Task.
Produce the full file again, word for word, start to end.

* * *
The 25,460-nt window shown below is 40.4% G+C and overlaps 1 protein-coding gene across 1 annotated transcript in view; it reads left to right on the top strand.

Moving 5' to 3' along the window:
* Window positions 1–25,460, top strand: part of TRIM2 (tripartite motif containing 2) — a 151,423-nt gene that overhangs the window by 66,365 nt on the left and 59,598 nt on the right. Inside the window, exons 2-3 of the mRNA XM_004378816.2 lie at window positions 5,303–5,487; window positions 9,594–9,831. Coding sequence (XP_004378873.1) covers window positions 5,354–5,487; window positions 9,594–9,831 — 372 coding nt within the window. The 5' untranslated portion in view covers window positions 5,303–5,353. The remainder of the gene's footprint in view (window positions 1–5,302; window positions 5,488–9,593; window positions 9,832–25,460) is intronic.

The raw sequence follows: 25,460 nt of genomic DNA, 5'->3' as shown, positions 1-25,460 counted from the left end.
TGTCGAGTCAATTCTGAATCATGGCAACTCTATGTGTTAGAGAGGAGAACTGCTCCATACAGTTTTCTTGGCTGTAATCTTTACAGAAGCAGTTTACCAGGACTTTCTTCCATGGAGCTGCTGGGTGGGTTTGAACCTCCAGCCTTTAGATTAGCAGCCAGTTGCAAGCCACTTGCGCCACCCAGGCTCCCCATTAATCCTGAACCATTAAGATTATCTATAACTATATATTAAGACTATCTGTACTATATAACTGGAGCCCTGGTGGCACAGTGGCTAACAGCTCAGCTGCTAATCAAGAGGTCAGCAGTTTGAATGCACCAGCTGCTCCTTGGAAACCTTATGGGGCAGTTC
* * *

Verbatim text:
The 25,460-nt window shown below is 40.4% G+C and overlaps 1 protein-coding gene across 1 annotated transcript in view; it reads left to right on the top strand.

Moving 5' to 3' along the window:
* Window positions 1–25,460, top strand: part of TRIM2 (tripartite motif containing 2) — a 151,423-nt gene that overhangs the window by 66,365 nt on the left and 59,598 nt on the right. Inside the window, exons 2-3 of the mRNA XM_004378816.2 lie at window positions 5,303–5,487; window positions 9,594–9,831. Coding sequence (XP_004378873.1) covers window positions 5,354–5,487; window positions 9,594–9,831 — 372 coding nt within the window. The 5' untranslated portion in view covers window positions 5,303–5,353. The remainder of the gene's footprint in view (window positions 1–5,302; window positions 5,488–9,593; window positions 9,832–25,460) is intronic.

The raw sequence follows: 25,460 nt of genomic DNA, 5'->3' as shown, positions 1-25,460 counted from the left end.
TGTCGAGTCAATTCTGAATCATGGCAACTCTATGTGTTAGAGAGGAGAACTGCTCCATACAGTTTTCTTGGCTGTAATCTTTACAGAAGCAGTTTACCAGGACTTTCTTCCATGGAGCTGCTGGGTGGGTTTGAACCTCCAGCCTTTAGATTAGCAGCCAGTTGCAAGCCACTTGCGCCACCCAGGCTCCCCATTAATCCTGAACCATTAAGATTATCTATAACTATATATTAAGACTATCTGTACTATATAACTGGAGCCCTGGTGGCACAGTGGCTAACAGCTCAGCTGCTAATCAAGAGGTCAGCAGTTTGAATGCACCAGCTGCTCCTTGGAAACCTTATGGGGCAGTTC